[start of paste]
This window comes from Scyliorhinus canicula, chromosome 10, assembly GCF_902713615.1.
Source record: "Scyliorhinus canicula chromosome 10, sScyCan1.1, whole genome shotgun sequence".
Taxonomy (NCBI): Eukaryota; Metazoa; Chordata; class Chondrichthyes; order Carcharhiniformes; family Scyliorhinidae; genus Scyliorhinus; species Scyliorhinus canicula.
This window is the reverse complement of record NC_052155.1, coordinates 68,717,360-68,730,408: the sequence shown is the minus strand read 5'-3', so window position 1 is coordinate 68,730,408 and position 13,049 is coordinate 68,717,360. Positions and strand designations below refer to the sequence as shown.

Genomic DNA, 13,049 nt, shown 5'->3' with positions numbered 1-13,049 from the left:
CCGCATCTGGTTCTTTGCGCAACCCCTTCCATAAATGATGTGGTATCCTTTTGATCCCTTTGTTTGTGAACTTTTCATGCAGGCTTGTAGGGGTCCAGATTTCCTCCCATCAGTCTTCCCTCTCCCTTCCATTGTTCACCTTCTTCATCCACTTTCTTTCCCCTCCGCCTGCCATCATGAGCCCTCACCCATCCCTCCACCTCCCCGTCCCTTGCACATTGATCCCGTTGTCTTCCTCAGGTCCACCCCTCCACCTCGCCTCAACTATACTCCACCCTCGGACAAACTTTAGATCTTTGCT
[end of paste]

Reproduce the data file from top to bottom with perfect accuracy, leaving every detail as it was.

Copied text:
This window comes from Scyliorhinus canicula, chromosome 10, assembly GCF_902713615.1.
Source record: "Scyliorhinus canicula chromosome 10, sScyCan1.1, whole genome shotgun sequence".
Taxonomy (NCBI): Eukaryota; Metazoa; Chordata; class Chondrichthyes; order Carcharhiniformes; family Scyliorhinidae; genus Scyliorhinus; species Scyliorhinus canicula.
This window is the reverse complement of record NC_052155.1, coordinates 68,717,360-68,730,408: the sequence shown is the minus strand read 5'-3', so window position 1 is coordinate 68,730,408 and position 13,049 is coordinate 68,717,360. Positions and strand designations below refer to the sequence as shown.

Genomic DNA, 13,049 nt, shown 5'->3' with positions numbered 1-13,049 from the left:
CCGCATCTGGTTCTTTGCGCAACCCCTTCCATAAATGATGTGGTATCCTTTTGATCCCTTTGTTTGTGAACTTTTCATGCAGGCTTGTAGGGGTCCAGATTTCCTCCCATCAGTCTTCCCTCTCCCTTCCATTGTTCACCTTCTTCATCCACTTTCTTTCCCCTCCGCCTGCCATCATGAGCCCTCACCCATCCCTCCACCTCCCCGTCCCTTGCACATTGATCCCGTTGTCTTCCTCAGGTCCACCCCTCCACCTCGCCTCAACTATACTCCACCCTCGGACAAACTTTAGATCTTTGCT